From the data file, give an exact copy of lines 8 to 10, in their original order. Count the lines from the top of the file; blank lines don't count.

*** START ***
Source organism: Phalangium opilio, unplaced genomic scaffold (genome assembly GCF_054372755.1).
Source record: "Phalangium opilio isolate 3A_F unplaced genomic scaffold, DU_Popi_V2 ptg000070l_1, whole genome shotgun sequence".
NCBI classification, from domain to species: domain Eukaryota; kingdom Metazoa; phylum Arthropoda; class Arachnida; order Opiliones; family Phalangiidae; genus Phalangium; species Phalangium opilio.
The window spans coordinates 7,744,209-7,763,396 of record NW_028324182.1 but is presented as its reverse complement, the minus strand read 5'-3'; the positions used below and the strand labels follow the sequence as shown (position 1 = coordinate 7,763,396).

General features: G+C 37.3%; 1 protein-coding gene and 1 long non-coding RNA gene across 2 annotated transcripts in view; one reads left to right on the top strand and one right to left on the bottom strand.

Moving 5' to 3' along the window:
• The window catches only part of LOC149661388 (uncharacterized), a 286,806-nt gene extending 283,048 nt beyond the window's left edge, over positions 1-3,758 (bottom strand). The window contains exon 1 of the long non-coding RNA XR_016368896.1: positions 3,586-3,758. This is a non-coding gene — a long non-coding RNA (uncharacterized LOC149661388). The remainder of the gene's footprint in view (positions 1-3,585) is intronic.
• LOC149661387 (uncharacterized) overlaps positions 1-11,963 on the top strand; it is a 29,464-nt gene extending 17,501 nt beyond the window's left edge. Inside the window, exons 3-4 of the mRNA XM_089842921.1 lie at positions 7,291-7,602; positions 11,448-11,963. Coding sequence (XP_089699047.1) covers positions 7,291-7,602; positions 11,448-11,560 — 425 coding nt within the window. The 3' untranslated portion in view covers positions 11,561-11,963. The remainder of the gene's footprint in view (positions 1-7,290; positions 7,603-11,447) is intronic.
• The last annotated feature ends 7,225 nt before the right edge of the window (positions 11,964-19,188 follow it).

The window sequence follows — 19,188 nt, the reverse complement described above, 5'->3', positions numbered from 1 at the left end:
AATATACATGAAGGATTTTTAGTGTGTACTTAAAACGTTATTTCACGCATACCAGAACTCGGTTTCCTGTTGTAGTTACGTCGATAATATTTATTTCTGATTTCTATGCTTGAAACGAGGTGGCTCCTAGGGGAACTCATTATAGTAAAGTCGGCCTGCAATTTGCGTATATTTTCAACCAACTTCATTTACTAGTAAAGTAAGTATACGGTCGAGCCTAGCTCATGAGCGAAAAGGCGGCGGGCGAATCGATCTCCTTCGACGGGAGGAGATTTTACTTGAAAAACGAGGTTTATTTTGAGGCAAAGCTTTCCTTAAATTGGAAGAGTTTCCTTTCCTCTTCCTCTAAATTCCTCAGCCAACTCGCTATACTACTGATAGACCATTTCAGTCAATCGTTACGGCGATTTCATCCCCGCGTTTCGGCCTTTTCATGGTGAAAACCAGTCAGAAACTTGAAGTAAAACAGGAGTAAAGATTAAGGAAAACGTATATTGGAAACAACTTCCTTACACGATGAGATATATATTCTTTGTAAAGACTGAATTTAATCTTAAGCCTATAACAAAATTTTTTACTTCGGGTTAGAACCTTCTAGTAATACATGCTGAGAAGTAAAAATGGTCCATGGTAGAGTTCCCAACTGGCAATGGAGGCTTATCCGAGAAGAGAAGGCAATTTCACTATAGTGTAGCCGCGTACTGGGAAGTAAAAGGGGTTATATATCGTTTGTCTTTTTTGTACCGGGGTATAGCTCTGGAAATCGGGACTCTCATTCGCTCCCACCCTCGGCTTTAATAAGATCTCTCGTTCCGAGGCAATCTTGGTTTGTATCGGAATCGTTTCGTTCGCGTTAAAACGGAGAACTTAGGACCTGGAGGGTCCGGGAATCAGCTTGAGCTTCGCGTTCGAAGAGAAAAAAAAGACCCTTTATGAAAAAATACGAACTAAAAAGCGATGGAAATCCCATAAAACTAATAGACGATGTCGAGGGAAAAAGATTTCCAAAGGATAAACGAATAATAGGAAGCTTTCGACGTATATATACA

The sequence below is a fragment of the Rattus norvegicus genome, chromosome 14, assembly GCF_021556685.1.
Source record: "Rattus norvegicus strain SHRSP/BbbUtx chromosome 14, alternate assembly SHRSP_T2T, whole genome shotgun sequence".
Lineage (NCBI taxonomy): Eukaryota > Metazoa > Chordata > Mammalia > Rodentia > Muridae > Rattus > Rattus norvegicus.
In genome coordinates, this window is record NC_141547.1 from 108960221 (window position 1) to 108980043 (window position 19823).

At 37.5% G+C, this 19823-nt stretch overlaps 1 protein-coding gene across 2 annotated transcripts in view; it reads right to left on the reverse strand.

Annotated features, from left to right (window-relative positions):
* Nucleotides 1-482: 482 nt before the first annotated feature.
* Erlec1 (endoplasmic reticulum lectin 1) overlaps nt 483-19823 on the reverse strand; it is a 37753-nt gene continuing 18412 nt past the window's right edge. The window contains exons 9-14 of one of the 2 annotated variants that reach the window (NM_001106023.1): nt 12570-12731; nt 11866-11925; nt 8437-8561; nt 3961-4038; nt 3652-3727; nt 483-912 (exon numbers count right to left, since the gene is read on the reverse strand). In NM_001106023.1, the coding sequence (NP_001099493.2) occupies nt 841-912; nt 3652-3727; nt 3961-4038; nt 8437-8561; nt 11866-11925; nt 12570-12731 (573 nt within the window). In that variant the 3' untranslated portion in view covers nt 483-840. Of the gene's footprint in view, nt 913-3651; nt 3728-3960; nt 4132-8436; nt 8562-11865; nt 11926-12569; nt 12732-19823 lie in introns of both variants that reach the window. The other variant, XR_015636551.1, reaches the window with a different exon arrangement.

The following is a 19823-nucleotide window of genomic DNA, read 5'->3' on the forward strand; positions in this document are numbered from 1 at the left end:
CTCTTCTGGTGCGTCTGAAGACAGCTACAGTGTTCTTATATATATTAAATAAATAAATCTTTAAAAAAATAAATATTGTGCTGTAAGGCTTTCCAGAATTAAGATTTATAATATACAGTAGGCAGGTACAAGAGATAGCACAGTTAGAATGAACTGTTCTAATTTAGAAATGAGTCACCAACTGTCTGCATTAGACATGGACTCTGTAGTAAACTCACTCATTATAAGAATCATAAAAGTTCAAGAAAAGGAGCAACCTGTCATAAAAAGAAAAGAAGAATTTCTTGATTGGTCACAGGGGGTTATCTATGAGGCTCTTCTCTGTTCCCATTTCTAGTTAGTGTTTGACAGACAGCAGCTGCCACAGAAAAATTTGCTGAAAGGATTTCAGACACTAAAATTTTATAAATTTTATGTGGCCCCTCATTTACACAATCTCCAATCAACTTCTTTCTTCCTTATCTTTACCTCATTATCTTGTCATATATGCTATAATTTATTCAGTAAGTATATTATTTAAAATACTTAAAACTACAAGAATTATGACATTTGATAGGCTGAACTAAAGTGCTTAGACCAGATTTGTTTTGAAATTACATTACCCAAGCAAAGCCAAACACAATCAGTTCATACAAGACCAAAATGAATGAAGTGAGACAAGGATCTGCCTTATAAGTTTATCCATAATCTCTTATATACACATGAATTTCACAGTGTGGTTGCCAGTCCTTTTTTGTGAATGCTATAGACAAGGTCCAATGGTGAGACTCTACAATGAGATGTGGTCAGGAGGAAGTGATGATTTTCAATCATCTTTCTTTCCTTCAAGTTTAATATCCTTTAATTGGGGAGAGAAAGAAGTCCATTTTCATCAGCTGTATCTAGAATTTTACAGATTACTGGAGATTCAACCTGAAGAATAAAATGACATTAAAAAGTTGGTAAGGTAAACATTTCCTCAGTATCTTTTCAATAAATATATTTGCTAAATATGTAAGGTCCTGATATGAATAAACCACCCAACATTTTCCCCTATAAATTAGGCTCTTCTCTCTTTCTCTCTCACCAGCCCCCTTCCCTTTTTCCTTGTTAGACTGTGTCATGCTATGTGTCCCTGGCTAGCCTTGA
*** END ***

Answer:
• LOC149661387 (uncharacterized) overlaps positions 1-11,963 on the top strand; it is a 29,464-nt gene extending 17,501 nt beyond the window's left edge. Inside the window, exons 3-4 of the mRNA XM_089842921.1 lie at positions 7,291-7,602; positions 11,448-11,963. Coding sequence (XP_089699047.1) covers positions 7,291-7,602; positions 11,448-11,560 — 425 coding nt within the window. The 3' untranslated portion in view covers positions 11,561-11,963. The remainder of the gene's footprint in view (positions 1-7,290; positions 7,603-11,447) is intronic.
• The last annotated feature ends 7,225 nt before the right edge of the window (positions 11,964-19,188 follow it).

The window sequence follows — 19,188 nt, the reverse complement described above, 5'->3', positions numbered from 1 at the left end: